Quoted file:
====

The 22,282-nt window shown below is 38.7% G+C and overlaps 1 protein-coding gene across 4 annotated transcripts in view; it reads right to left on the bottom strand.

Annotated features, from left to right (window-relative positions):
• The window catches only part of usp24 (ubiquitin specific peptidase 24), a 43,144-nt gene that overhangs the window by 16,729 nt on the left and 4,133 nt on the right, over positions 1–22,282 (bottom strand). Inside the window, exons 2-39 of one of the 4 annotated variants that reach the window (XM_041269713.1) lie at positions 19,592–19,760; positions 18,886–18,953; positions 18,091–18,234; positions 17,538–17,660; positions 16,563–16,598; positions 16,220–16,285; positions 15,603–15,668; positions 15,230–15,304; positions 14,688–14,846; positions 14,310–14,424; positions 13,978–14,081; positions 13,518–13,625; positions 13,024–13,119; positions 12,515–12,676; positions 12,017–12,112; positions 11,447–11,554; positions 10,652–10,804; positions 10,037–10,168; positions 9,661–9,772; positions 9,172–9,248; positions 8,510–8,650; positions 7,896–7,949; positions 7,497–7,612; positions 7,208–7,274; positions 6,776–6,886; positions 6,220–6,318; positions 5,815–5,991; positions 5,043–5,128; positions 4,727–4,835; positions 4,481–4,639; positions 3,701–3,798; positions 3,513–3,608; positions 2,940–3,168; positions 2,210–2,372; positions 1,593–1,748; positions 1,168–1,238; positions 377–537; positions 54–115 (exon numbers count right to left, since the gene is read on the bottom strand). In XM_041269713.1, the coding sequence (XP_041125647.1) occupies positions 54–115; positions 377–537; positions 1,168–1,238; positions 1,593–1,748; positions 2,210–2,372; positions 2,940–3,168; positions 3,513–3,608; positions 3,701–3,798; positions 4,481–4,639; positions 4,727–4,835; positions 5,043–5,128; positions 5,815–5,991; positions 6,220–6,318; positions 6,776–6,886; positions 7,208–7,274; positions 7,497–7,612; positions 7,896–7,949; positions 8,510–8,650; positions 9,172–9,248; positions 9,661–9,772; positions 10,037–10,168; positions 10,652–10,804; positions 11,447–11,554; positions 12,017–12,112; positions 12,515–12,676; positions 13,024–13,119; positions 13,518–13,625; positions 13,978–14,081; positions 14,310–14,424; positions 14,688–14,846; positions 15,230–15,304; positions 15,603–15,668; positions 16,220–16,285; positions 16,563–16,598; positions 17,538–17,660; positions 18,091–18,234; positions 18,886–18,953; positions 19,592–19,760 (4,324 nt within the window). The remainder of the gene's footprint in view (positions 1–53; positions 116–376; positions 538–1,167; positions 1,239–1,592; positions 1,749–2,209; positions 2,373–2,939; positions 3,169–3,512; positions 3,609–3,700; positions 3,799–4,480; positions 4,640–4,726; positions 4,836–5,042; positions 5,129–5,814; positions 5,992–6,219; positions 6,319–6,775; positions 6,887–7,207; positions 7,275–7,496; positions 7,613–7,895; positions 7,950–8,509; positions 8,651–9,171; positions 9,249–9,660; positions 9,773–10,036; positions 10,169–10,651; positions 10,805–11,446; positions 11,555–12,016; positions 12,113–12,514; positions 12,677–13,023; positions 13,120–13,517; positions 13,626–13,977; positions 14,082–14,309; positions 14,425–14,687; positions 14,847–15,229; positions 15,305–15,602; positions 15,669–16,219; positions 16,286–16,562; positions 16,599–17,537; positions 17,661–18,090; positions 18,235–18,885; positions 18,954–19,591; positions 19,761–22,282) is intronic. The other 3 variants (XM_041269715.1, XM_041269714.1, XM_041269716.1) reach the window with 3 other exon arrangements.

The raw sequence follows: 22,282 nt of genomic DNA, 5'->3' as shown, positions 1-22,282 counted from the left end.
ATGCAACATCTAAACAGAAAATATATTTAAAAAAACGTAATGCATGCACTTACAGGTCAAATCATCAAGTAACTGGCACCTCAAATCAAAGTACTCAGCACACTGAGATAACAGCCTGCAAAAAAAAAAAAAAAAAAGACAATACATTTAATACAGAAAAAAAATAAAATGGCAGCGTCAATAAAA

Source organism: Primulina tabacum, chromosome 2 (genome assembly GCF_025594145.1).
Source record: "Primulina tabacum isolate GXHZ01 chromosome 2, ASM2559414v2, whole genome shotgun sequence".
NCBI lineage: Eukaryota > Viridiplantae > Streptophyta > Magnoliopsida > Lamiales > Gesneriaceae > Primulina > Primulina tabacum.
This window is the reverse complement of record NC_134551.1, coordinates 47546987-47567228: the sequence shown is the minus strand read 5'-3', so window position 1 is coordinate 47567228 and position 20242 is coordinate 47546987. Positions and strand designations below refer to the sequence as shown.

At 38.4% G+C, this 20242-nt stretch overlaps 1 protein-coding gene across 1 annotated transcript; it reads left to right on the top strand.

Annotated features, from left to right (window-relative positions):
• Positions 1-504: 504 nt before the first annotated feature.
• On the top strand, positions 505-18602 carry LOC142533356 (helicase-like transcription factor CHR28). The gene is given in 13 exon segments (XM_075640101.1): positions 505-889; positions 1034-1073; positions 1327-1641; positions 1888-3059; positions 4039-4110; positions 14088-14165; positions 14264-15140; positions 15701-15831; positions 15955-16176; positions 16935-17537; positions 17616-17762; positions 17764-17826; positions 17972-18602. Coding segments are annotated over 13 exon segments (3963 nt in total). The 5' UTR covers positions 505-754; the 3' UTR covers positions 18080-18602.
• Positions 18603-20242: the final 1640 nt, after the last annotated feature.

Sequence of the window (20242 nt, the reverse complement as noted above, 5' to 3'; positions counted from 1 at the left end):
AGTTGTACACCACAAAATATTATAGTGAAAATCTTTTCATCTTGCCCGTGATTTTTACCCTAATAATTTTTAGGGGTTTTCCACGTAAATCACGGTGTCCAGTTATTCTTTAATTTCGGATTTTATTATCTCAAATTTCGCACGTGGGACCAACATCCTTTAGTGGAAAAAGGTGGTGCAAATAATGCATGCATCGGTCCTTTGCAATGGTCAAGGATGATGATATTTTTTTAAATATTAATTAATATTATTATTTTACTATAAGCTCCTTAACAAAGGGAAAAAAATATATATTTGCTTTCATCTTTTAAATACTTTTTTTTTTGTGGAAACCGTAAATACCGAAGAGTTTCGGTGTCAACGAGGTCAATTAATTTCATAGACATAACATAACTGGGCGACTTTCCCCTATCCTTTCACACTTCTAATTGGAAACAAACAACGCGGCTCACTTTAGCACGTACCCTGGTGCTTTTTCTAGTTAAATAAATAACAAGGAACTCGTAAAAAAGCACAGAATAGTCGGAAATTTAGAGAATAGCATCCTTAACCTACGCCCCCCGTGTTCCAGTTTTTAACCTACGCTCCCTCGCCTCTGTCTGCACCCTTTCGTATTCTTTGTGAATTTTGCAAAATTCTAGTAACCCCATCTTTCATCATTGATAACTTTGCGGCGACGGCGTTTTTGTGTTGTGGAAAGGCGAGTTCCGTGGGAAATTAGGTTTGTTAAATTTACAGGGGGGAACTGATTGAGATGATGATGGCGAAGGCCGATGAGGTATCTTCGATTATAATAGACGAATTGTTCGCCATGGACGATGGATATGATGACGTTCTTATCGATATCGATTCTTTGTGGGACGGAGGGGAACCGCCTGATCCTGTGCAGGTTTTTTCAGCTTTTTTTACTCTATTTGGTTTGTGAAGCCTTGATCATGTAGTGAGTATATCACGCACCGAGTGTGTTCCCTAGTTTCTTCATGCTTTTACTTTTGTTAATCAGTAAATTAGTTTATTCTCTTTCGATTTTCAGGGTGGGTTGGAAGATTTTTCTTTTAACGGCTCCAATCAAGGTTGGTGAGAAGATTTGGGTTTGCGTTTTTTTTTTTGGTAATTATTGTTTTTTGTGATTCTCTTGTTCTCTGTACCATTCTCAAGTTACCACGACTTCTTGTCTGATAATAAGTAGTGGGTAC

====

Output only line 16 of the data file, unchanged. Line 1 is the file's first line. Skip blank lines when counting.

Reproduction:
AGTTGTACACCACAAAATATTATAGTGAAAATCTTTTCATCTTGCCCGTGATTTTTACCCTAATAATTTTTAGGGGTTTTCCACGTAAATCACGGTGTCCAGTTATTCTTTAATTTCGGATTTTATTATCTCAAATTTCGCACGTGGGACCAACATCCTTTAGTGGAAAAAGGTGGTGCAAATAATGCATGCATCGGTCCTTTGCAATGGTCAAGGATGATGATATTTTTTTAAATATTAATTAATATTATTATTTTACTATAAGCTCCTTAACAAAGGGAAAAAAATATATATTTGCTTTCATCTTTTAAATACTTTTTTTTTTGTGGAAACCGTAAATACCGAAGAGTTTCGGTGTCAACGAGGTCAATTAATTTCATAGACATAACATAACTGGGCGACTTTCCCCTATCCTTTCACACTTCTAATTGGAAACAAACAACGCGGCTCACTTTAGCACGTACCCTGGTGCTTTTTCTAGTTAAATAAATAACAAGGAACTCGTAAAAAAGCACAGAATAGTCGGAAATTTAGAGAATAGCATCCTTAACCTACGCCCCCCGTGTTCCAGTTTTTAACCTACGCTCCCTCGCCTCTGTCTGCACCCTTTCGTATTCTTTGTGAATTTTGCAAAATTCTAGTAACCCCATCTTTCATCATTGATAACTTTGCGGCGACGGCGTTTTTGTGTTGTGGAAAGGCGAGTTCCGTGGGAAATTAGGTTTGTTAAATTTACAGGGGGGAACTGATTGAGATGATGATGGCGAAGGCCGATGAGGTATCTTCGATTATAATAGACGAATTGTTCGCCATGGACGATGGATATGATGACGTTCTTATCGATATCGATTCTTTGTGGGACGGAGGGGAACCGCCTGATCCTGTGCAGGTTTTTTCAGCTTTTTTTACTCTATTTGGTTTGTGAAGCCTTGATCATGTAGTGAGTATATCACGCACCGAGTGTGTTCCCTAGTTTCTTCATGCTTTTACTTTTGTTAATCAGTAAATTAGTTTATTCTCTTTCGATTTTCAGGGTGGGTTGGAAGATTTTTCTTTTAACGGCTCCAATCAAGGTTGGTGAGAAGATTTGGGTTTGCGTTTTTTTTTTTGGTAATTATTGTTTTTTGTGATTCTCTTGTTCTCTGTACCATTCTCAAGTTACCACGACTTCTTGTCTGATAATAAGTAGTGGGTAC